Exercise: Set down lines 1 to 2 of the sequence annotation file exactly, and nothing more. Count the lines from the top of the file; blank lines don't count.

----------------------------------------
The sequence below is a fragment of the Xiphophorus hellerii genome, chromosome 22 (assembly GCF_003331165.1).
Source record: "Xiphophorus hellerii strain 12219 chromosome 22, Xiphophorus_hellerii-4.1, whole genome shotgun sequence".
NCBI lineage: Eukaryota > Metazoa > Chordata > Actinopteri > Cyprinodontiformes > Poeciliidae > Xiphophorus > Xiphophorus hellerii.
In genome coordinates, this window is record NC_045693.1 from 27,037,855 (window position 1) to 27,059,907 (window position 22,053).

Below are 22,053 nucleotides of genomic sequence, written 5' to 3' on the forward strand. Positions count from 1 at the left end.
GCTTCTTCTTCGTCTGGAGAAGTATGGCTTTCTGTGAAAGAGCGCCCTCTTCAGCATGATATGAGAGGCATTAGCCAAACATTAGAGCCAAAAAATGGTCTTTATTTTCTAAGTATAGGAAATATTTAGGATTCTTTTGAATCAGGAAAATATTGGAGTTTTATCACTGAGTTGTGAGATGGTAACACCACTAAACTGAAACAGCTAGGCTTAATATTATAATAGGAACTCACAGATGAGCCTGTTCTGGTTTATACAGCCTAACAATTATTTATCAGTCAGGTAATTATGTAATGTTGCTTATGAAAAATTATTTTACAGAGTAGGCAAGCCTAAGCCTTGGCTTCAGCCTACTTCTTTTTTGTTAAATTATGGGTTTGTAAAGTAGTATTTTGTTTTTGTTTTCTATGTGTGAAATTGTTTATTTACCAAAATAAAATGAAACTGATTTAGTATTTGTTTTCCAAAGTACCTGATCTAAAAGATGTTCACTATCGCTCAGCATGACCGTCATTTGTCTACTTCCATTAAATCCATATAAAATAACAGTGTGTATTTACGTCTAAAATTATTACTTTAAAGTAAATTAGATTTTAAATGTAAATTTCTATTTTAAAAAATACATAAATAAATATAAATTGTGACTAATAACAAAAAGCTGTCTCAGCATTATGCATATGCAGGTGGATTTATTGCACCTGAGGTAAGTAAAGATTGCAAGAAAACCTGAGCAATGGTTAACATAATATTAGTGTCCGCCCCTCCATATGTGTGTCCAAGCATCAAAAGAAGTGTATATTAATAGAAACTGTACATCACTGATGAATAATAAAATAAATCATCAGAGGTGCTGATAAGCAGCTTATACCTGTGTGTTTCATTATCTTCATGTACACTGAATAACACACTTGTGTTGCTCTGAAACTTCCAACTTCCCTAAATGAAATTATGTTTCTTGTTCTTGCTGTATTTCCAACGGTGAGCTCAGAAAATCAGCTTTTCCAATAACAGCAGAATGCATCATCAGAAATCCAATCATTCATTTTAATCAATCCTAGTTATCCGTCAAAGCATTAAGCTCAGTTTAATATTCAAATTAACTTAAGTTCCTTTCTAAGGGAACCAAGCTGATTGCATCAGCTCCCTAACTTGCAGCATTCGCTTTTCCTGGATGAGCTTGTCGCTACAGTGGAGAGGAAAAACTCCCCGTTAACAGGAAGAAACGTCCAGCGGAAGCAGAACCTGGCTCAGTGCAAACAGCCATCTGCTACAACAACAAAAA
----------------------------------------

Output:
The sequence below is a fragment of the Xiphophorus hellerii genome, chromosome 22 (assembly GCF_003331165.1).
Source record: "Xiphophorus hellerii strain 12219 chromosome 22, Xiphophorus_hellerii-4.1, whole genome shotgun sequence".